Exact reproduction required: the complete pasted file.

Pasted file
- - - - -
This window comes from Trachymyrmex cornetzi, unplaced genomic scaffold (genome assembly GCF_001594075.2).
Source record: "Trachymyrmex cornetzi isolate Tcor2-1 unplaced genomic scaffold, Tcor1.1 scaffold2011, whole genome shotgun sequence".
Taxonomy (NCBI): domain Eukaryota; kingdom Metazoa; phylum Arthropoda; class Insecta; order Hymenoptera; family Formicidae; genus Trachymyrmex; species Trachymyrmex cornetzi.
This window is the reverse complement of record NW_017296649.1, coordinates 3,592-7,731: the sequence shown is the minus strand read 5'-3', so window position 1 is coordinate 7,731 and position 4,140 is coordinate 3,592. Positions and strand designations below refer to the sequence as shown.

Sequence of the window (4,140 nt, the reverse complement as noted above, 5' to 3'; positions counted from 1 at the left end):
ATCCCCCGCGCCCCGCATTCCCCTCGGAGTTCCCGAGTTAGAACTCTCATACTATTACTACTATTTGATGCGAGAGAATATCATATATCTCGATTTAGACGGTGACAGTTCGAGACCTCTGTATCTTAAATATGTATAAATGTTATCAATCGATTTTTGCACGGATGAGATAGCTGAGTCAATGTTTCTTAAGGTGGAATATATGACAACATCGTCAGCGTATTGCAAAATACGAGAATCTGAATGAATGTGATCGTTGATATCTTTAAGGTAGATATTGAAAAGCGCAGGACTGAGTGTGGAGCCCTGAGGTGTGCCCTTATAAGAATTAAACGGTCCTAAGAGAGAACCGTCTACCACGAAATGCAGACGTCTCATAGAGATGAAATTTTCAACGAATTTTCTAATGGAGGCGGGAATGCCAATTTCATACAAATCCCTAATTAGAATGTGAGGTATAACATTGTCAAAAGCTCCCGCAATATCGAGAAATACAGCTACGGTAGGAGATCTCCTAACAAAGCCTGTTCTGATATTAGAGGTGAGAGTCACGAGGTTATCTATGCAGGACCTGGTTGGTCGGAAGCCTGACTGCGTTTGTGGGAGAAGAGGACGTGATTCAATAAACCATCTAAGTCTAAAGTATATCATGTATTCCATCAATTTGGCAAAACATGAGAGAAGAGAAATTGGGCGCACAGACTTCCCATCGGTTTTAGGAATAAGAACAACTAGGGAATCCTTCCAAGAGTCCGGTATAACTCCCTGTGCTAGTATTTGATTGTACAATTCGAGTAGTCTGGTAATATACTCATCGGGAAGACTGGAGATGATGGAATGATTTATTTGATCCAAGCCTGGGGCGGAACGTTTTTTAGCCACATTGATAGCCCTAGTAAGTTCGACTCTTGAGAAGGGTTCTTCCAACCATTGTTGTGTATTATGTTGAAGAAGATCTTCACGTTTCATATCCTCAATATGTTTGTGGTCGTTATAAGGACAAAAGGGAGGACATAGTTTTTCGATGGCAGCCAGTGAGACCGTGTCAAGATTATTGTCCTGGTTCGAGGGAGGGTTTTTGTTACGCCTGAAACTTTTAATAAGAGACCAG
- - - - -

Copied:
This window comes from Trachymyrmex cornetzi, unplaced genomic scaffold (genome assembly GCF_001594075.2).
Source record: "Trachymyrmex cornetzi isolate Tcor2-1 unplaced genomic scaffold, Tcor1.1 scaffold2011, whole genome shotgun sequence".
Taxonomy (NCBI): domain Eukaryota; kingdom Metazoa; phylum Arthropoda; class Insecta; order Hymenoptera; family Formicidae; genus Trachymyrmex; species Trachymyrmex cornetzi.
This window is the reverse complement of record NW_017296649.1, coordinates 3,592-7,731: the sequence shown is the minus strand read 5'-3', so window position 1 is coordinate 7,731 and position 4,140 is coordinate 3,592. Positions and strand designations below refer to the sequence as shown.

Sequence of the window (4,140 nt, the reverse complement as noted above, 5' to 3'; positions counted from 1 at the left end):
ATCCCCCGCGCCCCGCATTCCCCTCGGAGTTCCCGAGTTAGAACTCTCATACTATTACTACTATTTGATGCGAGAGAATATCATATATCTCGATTTAGACGGTGACAGTTCGAGACCTCTGTATCTTAAATATGTATAAATGTTATCAATCGATTTTTGCACGGATGAGATAGCTGAGTCAATGTTTCTTAAGGTGGAATATATGACAACATCGTCAGCGTATTGCAAAATACGAGAATCTGAATGAATGTGATCGTTGATATCTTTAAGGTAGATATTGAAAAGCGCAGGACTGAGTGTGGAGCCCTGAGGTGTGCCCTTATAAGAATTAAACGGTCCTAAGAGAGAACCGTCTACCACGAAATGCAGACGTCTCATAGAGATGAAATTTTCAACGAATTTTCTAATGGAGGCGGGAATGCCAATTTCATACAAATCCCTAATTAGAATGTGAGGTATAACATTGTCAAAAGCTCCCGCAATATCGAGAAATACAGCTACGGTAGGAGATCTCCTAACAAAGCCTGTTCTGATATTAGAGGTGAGAGTCACGAGGTTATCTATGCAGGACCTGGTTGGTCGGAAGCCTGACTGCGTTTGTGGGAGAAGAGGACGTGATTCAATAAACCATCTAAGTCTAAAGTATATCATGTATTCCATCAATTTGGCAAAACATGAGAGAAGAGAAATTGGGCGCACAGACTTCCCATCGGTTTTAGGAATAAGAACAACTAGGGAATCCTTCCAAGAGTCCGGTATAACTCCCTGTGCTAGTATTTGATTGTACAATTCGAGTAGTCTGGTAATATACTCATCGGGAAGACTGGAGATGATGGAATGATTTATTTGATCCAAGCCTGGGGCGGAACGTTTTTTAGCCACATTGATAGCCCTAGTAAGTTCGACTCTTGAGAAGGGTTCTTCCAACCATTGTTGTGTATTATGTTGAAGAAGATCTTCACGTTTCATATCCTCAATATGTTTGTGGTCGTTATAAGGACAAAAGGGAGGACATAGTTTTTCGATGGCAGCCAGTGAGACCGTGTCAAGATTATTGTCCTGGTTCGAGGGAGGGTTTTTGTTACGCCTGAAACTTTTAATAAGAGACCAG